Special equipment: Slotted spoon, pot

Bring a pot of water to boil – just enough water to cover an egg, perhaps 2 to 3 inches. Add in the vinegar and reduce heat to a simmer. Crack an egg into a small, heatproof bowl. Sometimes if we’re short on clean bowls I use a mug. Once the water is simmering (little bubbles), gently lower the bowl at an angle into the water, letting the egg slide very gently into the water. Set a timer for three minutes (or more or less according to your preference).

This is usually about the time to put your toast in the toaster. Because I’m crazy about eating things hot, I put butter on on my butter knife beforehand and prep my tea mug with teabag, sugar and milk. Put on the kettle. Set out salt and pepper, snip some herbs.. When time is up or when the white is totally cooked but the yolk still wobbly, gently fish the egg out of the pot with a slotted spoon. Drain it (with the spoon) on a kitchen towel for a couple of seconds while you butter the toast. Pour boiling water into waiting tea mug. Very gently, transfer the egg onto toast, top with herbs, salt and pepper.

Enjoy! It’s Sunday.

I get to work really, really early.

This means I can have my tea without being rushed. It also means there is no time for packing lunch – and that fussing about sleepily in the kitchen has to be done the night before. So here are a couple of things I’ve made at night. Needless to say, the lighting is less than satisfactory at 11.30pm, no matter what they say about summer and daylight saving.

Everyone around here loves digestives but they’re unreasonably expensive – at least $3.50 for a small pack. The taste of these biscuits won’t really remind you much of those cylindrical plastic packets but hopefully you will love them anyway. The texture, on the other hand, is spot on! Crunchy, light, crumbly..

I generally use a 50/50 ratio of whole wheat and white flour because then you have a balance of tenderness and nuttiness. Digestives were originally termed for their high amount of roughage, after all. You could also throw in some oats (whizzed to a fine powder or quick-cooking).

Go according to your taste. We like more savory biscuits with a hint of sweet. It doesn’t have to be plain– add some dried herbs and parmesan or your favorite loose-leaved herbal tea. Apple tea and a pinch of cinnamon. Rosemary and garlic salt. Go crazy!

ALSO!! If you aren’t baking these at an unearthly hour like I was, you could (and should) prick each biscuit with a raw strand of spaghetti before baking, multiple times. Free thrill : )

British digestive biscuits
adapted from She Cooks He Bakes

Makes 13 biscuits.

4 oz / 114 g flour (all white, half, with oats… up to you)
1/2 teaspoon baking powder
scant 1/2 teaspoon sea salt
2 tablespoons tablespoons icing / confectioners’ sugar
2 oz / 57 g butter, cut into small dice and chilled
~ 2-3 tablespoons of cold milk

Before anything, prepare the butter so that as you work it can get nice and cold.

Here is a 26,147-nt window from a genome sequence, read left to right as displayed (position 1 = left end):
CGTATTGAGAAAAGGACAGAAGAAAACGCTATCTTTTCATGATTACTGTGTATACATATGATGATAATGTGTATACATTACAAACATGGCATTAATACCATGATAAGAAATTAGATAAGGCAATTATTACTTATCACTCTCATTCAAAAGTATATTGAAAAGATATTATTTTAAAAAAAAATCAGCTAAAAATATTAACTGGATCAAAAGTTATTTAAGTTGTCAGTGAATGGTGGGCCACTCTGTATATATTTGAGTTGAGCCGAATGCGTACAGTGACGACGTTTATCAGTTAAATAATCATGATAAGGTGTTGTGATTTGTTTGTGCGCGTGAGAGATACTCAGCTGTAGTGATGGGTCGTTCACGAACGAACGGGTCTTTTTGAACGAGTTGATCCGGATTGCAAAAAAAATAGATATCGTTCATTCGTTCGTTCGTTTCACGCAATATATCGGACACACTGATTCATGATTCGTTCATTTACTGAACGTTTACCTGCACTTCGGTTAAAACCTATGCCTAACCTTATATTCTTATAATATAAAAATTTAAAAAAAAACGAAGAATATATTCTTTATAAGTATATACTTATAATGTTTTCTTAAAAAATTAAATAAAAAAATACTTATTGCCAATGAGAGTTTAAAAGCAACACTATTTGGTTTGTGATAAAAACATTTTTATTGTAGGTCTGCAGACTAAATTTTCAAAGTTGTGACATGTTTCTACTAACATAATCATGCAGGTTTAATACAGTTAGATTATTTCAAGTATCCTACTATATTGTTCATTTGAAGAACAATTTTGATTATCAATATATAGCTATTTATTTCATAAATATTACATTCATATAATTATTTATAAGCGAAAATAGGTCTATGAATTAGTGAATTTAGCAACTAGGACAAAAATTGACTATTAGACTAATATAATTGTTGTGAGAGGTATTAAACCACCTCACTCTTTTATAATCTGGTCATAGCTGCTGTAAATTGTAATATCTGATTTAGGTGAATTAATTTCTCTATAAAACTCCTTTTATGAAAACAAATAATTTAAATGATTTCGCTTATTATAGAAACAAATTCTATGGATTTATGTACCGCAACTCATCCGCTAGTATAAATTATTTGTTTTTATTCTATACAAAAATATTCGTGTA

Combine the flour, baking powder, sugar and salt in a bowl, whisking or sifting to get some air in. Use a pastry cutter or your fingertips to gently crumble the butter into the mixture. Bring together into a ball with the milk. (You’re essentially making the same dough as an American buttermilk biscuit or pastry dough with a much lower proportion of fat).

Roll the dough out on a lightly floured surface to approximately 3mm in thickness. Cut out circles – doesn’t matter how large, I just use a cup because we don’t have cutters. Be careful not to let the dough stick. Bake on parchment at 325 F for 15 minutes and store in an airtight contained for up to a week.

If you want to get fancy, scatter some chocolate chips over individual biscuits (about 6 per biscuit) during the last minute of baking. Once time is up, the chips will be melty and require just some spreading to completely cover the biscuit in a layer. They do take several hours to harden completely, though, so either you’ll have to wait or eat them with the melty chocolate.. which is not necessarily a bad thing.

This is not a ‘recipe’ but I must share it anyway. It resembles something you’d find in a Nigella book because of how the ease of preparation seems to strengthen rather than weaken the dish. This a great solution to those stressful midnight moments when you wake up and realize you haven’t made lunch for tomorrow yet and need to leave at 6.30 in the morning.

Yummy Five Ingredient Chickpea Salad
Adapted from Orangette

Can of chickpeas, rinsed and drained
Lug of olive oil – about 2 teaspoons
Juice of quarter-half a lemon (the zest, too, if you can find the zester without turning the kitchen upside down)
1/4 teaspoon salt
Parmesan cheese… even pre-grated, if that’s all you have (and that is, 99% of the time, all we have… nothing wrong with that! Sure, the fresh stuff tastes different and better. But it costs multiple times more)

Mix. Keep tasting and mixing and adjusting. Like most pulse salads, this is best eaten cold.

If you’ve made too large a batch and need help finishing it up, you can throw it into a processor and add olive oil/paprika for some yummy hummus, or you can smoosh it up and fry it as falafel.

Next – World peace cookies!